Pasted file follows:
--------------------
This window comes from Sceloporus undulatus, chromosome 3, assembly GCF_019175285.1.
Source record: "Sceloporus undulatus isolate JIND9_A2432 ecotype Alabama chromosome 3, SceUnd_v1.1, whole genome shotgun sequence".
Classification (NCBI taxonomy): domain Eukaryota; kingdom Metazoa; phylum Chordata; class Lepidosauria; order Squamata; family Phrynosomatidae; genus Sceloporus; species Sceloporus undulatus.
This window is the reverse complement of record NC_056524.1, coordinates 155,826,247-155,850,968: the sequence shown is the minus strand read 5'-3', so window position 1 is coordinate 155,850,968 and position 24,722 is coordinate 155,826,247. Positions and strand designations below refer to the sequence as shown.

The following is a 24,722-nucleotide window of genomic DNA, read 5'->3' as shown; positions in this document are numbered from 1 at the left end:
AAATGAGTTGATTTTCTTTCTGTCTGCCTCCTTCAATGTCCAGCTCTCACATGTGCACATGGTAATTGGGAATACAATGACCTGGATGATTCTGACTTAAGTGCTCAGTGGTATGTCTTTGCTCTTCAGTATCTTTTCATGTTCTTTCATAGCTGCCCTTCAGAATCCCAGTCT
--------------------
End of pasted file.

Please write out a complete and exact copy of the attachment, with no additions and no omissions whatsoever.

This window comes from Sceloporus undulatus, chromosome 3, assembly GCF_019175285.1.
Source record: "Sceloporus undulatus isolate JIND9_A2432 ecotype Alabama chromosome 3, SceUnd_v1.1, whole genome shotgun sequence".
Classification (NCBI taxonomy): domain Eukaryota; kingdom Metazoa; phylum Chordata; class Lepidosauria; order Squamata; family Phrynosomatidae; genus Sceloporus; species Sceloporus undulatus.
This window is the reverse complement of record NC_056524.1, coordinates 155,826,247-155,850,968: the sequence shown is the minus strand read 5'-3', so window position 1 is coordinate 155,850,968 and position 24,722 is coordinate 155,826,247. Positions and strand designations below refer to the sequence as shown.

The following is a 24,722-nucleotide window of genomic DNA, read 5'->3' as shown; positions in this document are numbered from 1 at the left end:
AAATGAGTTGATTTTCTTTCTGTCTGCCTCCTTCAATGTCCAGCTCTCACATGTGCACATGGTAATTGGGAATACAATGACCTGGATGATTCTGACTTAAGTGCTCAGTGGTATGTCTTTGCTCTTCAGTATCTTTTCATGTTCTTTCATAGCTGCCCTTCAGAATCCCAGTCT